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Anatomy and Physiology of Thyroid Gland


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This is a simplified presentation of the anatomy and physiology of the thyroid gland along with properly labelled and easy-to-understand diagrams designed for short seminars on the above-said topic. Feel free to leave your comments and suggestions below. Thankyou.

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Anatomy and Physiology of Thyroid Gland

  1. 1. -NIDHI
  2. 2.  Location: lower part of the front and side of the neck opposite to the C5, C6, C7 and T1 vertebrae.  Each lateral lobe extends upwards to oblique line of thyroid cartilage and below up to the 5th or 6th tracheal ring.  The isthmus extends across the midline in front of the 2nd ,3rd and 4th tracheal ring.
  3. 3. Transverse section of the anterior part of the neck at the level of isthmus, showing relations of thyroid gland.
  4. 4.  Arterial supply:  Superior thyroid artery: branch of external carotid artery; upper 1/3rd & upper half of the isthmus.  Inferior thyroid artery: branch of thyrocervical trunk from the first part of the subclavian artery; lower 2/3rd of the lobe & lower half of the isthmus.  Thyroidea ima artery (in 30% cases).  Accessory thyroid arteries.  Venous Drainage:  Superior thyroid vein: drains into the internal jugular vein.  Middle thyroid vein: drains into internal jugular vein.  Inferior thyroid vein: drains into left brachiocephalic vein.
  5. 5.  Upper group: into prelaryngeal and upper deep cervical (jugulodigastric) lymph nodes.  Lower group: into pretracheal and lower deep cervical lymph nodes& nodes along the recurrent laryngeal nerves. Those from lower part of isthmus drain into retrosternal or brachiocephalic nodes in the superior mediastinum.  Parasympathetic: derived from vagus and recurrent laryngeal nerves.  Sympathetic: derived from superior, middle, and inferior cervical sympathetic ganglia (mainly from the middle one).
  6. 6. The thyroid gland consists of two types of secretory cells-follicular and parafollicular. The follicular cells are cuboidal epithelial cells forming the wall of spherical thyroid follicles. They secrete two hormones: thyroxine and triiodothyronine. The parafollicular cells or C-cells lie between the basement membrane and the follicular cells. They secrete a hormone called thyrocalcitonin (or calcitonin).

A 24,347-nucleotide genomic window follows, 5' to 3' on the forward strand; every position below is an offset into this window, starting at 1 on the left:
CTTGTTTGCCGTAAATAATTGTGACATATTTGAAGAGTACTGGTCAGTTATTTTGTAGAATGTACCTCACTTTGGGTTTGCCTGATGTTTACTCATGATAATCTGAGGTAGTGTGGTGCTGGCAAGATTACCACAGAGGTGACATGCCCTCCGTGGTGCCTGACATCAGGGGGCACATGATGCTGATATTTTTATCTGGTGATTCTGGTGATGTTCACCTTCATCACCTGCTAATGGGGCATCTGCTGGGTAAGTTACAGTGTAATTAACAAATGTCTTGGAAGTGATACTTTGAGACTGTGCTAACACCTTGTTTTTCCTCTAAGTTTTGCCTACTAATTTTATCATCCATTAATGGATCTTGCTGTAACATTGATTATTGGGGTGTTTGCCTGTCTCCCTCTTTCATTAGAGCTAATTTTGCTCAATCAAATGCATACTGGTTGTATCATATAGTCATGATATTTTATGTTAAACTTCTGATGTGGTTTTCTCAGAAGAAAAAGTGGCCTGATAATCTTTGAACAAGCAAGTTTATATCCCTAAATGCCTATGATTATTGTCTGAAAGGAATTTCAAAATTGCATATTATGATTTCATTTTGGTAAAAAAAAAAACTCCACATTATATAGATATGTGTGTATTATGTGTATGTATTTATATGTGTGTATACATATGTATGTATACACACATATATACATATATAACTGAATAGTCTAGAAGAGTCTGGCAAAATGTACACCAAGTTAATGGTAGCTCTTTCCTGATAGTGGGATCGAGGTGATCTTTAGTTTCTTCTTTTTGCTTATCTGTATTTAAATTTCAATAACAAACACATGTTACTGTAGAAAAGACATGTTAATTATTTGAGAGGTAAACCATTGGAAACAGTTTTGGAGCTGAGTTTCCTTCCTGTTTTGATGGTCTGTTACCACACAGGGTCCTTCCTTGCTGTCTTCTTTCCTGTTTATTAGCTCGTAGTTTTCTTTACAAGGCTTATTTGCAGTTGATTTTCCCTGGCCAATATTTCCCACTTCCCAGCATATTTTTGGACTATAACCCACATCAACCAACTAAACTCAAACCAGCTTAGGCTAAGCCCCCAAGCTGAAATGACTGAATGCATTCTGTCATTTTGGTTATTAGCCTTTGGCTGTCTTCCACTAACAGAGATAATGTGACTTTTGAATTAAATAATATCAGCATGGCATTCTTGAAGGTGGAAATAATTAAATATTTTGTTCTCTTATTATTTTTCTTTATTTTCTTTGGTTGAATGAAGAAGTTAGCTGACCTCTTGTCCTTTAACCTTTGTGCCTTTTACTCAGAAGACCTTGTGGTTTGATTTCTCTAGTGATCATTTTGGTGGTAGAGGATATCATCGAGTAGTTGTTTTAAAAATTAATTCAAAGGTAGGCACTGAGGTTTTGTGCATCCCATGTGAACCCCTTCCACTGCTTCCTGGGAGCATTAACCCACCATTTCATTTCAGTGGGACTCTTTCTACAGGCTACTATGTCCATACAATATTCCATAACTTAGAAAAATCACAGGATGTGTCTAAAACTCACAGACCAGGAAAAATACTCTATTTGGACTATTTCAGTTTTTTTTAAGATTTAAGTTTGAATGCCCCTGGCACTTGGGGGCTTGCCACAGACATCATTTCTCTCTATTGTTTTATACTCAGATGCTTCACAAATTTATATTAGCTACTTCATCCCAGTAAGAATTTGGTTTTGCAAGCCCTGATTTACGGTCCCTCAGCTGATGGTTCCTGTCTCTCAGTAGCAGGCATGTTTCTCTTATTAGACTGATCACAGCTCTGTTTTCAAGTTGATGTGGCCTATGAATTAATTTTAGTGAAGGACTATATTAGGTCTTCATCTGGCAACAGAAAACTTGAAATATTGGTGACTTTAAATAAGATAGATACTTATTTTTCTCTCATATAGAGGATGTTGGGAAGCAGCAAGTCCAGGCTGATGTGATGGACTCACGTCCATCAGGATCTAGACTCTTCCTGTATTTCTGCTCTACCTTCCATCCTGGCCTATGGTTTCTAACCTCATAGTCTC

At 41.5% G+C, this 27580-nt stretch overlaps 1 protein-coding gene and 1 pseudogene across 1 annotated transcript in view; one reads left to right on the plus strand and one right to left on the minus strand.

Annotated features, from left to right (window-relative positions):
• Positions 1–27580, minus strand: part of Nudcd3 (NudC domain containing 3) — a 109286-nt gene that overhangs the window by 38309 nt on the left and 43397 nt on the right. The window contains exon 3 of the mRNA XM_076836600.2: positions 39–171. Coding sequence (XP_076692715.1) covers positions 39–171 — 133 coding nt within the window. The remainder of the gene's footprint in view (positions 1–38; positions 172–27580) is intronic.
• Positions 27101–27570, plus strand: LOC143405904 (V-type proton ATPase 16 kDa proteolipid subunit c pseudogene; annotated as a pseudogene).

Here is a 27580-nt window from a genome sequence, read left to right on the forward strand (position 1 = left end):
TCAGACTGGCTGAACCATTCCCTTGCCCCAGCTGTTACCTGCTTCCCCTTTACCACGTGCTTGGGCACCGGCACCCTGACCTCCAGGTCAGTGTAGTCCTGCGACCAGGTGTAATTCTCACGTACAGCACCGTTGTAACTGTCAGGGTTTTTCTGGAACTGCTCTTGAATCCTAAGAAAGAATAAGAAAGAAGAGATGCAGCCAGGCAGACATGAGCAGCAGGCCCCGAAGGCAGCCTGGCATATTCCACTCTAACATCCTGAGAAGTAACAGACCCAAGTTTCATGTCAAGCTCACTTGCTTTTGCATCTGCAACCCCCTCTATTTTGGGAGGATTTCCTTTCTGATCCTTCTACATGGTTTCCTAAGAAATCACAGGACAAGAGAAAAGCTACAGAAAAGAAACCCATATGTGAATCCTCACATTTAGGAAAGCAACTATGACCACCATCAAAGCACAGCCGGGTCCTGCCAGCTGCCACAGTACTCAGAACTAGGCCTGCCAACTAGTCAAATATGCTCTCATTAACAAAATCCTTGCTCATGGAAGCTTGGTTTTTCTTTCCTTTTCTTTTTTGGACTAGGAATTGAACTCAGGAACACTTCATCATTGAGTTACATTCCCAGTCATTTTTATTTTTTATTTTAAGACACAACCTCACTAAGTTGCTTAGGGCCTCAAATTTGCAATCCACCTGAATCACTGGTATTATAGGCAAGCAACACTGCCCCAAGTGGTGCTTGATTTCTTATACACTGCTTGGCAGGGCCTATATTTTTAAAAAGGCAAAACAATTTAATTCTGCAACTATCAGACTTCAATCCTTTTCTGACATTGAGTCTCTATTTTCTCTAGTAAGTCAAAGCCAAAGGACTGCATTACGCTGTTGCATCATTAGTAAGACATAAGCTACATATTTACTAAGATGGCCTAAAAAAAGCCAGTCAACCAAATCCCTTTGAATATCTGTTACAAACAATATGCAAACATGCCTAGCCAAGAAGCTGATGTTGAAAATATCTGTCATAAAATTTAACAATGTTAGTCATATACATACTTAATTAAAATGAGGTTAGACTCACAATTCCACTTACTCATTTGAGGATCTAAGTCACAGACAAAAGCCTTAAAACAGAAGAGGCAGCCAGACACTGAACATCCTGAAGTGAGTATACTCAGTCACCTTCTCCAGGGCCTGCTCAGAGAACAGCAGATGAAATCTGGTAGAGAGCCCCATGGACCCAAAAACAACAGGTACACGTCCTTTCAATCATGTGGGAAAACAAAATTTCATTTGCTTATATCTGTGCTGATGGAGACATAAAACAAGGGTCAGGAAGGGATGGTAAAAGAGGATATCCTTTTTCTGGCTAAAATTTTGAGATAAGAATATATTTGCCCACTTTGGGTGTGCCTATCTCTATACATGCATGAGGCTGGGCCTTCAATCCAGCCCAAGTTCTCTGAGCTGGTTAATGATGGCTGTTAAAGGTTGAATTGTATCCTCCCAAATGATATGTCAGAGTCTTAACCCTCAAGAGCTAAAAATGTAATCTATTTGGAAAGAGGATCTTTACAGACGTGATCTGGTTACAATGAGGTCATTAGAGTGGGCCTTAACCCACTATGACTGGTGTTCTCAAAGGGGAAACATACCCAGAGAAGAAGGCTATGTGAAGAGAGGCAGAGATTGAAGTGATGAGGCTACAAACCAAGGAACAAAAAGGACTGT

7. 7.  2 important thyroid hormones:  Thyroxine(T4) or tetraiodothyronine  Triiodothyronine (T3)  -Secreted by Follicular cells.  - Having significant effect on the metabolic rate of the body.  Calcitonin  - Secreted by Parafollicular cells.  - Important hormone for Ca2+ metabolism & homeostasis
  8. 8.  Calorigenic (heat production) action: Thyroid hormone thermogenesis.  On CVS: increase in pulse rate, increase in force of contraction and decrease in circulation time.
  9. 9.  On protein metabolism: Anabolic, i.e. increases protein synthesis resulting in positive nitrogen balance.  On carbohydrate metabolism: produces two opposite effects that balance each other-  -insulin-like action-increases peripheral utilisation of glucose causing hypoglycaemia.  -hyperglycemia  On lipid metabolism:  -cholesterol: decreases serum levels.  -lipids: T4 decreases the stores of triglycerides and phospholipids.
  10. 10.  Also required for-  Bone marrow metabolism.  Growth and development.  Gonadal development.  CNS development.  Galactopoiesis.  Hepatic conversion of B-carotene to vitamin A.